Muslims reconstructing themselves as American-Muslims, professor says

There’s been a “silent revolution” for Muslims living in America since Sept. 11, religious studiesprofessor Liyakat Takim said at a Humanities Institute faculty lecture March 13.

“Before Sept. 11, there were Muslims living in America; now there are American-Muslims,” he said. “They realized their American citizenship was at stake.”

Takim said that after Sept. 11, some Islamic students visited him fearing they were being victimized. “Islam is seen as exotic [in America],” he said. “People [would] mistake Islam as a country.”

To change this, many American Muslims have since taken their civic responsibility seriously, he said. “Mosques have become people friendly and [Muslims have] become more patriotic. They’ve realized they’ve needed to converse with Americans instead of about Americans.”

Many Muslims have also become politically active, acting as delegates to vote in both Republican and Democratic parties, Takim noted. In 2006, Keith Ellison became the first Muslim to be elected to U.S. Congress.

Besides relationships with Americans, though, Sept. 11 brought Muslims in conflict with each other, mostly brought on by the multi-faceted aspects of Islam.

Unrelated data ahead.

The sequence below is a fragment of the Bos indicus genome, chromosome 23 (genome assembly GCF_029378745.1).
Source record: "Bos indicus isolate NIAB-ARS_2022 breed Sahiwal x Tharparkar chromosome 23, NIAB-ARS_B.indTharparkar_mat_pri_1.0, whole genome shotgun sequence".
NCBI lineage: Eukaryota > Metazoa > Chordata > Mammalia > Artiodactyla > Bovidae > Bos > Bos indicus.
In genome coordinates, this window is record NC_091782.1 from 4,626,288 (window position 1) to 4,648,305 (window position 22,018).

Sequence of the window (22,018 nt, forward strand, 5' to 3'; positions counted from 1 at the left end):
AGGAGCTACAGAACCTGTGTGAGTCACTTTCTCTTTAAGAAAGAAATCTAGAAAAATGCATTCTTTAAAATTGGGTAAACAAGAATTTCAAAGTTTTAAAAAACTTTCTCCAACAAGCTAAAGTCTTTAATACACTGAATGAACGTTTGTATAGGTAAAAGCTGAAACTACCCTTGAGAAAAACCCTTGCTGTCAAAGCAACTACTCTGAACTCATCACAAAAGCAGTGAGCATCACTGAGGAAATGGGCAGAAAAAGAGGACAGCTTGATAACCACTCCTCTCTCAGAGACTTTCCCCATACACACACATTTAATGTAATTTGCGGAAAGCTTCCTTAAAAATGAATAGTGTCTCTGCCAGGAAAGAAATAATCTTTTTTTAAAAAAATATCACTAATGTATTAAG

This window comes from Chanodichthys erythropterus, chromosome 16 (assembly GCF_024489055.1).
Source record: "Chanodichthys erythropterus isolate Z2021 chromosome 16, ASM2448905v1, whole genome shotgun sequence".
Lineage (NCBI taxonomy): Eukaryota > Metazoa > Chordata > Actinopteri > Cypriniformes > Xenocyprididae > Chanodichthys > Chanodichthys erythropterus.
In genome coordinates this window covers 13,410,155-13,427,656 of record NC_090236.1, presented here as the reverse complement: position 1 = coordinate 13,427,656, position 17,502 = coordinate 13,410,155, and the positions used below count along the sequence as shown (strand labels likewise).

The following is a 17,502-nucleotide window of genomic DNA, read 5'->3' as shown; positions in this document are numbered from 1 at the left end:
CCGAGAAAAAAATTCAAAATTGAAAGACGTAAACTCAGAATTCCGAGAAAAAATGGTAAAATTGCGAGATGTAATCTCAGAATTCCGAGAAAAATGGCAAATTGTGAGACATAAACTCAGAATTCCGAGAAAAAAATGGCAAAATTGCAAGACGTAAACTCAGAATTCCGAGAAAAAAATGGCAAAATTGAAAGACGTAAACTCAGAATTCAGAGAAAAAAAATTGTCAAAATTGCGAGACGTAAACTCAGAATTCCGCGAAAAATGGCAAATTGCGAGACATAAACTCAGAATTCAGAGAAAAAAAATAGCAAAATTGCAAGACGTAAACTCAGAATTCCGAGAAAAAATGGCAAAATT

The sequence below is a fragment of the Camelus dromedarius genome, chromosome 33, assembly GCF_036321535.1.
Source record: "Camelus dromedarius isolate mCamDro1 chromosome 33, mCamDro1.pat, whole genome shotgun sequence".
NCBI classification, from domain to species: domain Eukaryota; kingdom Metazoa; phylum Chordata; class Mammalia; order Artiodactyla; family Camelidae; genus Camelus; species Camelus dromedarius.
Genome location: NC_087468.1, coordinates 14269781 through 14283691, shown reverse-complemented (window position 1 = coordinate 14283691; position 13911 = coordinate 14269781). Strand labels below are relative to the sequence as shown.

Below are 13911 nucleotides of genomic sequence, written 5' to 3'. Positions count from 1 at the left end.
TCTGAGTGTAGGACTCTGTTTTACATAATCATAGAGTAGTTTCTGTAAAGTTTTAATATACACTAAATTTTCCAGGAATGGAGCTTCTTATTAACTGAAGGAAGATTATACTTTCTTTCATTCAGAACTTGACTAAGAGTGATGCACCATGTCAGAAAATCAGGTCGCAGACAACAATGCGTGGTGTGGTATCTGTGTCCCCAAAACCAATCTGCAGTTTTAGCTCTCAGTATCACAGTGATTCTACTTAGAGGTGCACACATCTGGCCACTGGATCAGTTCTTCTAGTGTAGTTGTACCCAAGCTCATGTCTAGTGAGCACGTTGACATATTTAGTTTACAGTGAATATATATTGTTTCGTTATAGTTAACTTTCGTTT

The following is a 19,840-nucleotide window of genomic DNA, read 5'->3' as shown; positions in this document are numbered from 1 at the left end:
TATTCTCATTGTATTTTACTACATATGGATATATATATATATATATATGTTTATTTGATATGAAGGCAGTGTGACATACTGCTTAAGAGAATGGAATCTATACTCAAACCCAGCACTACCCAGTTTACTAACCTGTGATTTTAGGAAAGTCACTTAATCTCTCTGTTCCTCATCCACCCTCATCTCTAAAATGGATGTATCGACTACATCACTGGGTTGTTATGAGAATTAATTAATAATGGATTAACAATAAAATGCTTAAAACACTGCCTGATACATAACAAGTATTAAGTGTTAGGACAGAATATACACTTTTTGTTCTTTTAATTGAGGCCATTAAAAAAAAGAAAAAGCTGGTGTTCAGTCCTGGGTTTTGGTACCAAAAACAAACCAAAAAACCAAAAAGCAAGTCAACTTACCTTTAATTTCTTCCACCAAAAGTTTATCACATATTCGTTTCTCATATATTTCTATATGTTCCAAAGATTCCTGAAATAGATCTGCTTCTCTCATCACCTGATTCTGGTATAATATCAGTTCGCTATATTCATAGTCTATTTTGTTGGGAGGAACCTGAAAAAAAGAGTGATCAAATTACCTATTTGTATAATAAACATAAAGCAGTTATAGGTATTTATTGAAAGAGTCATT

As with other variations of religion, Takim said there are “various levels of tension” — often between immigrant and indigenous Muslims, men and women and progressives and conservatives.

Some were angry, for example, when Muslim immigrants came to America and put American issues like affirmative action, racism and unemployment on the backburner. “Islamic issues like Palestine and Kashmir [instead] became American issues.”

There’s a culture of Muslims who chose to reject American laws and culture. But many others say you have to live the law of the land. “They think, if you don’t like it, leave,” he said.

Takim’s book, The Heirs of the Prophet: Charisma and Religious Authority in Shi’ite Islam, recently was named the 2007 Choice Outstanding Academic Title by SUNY Press.

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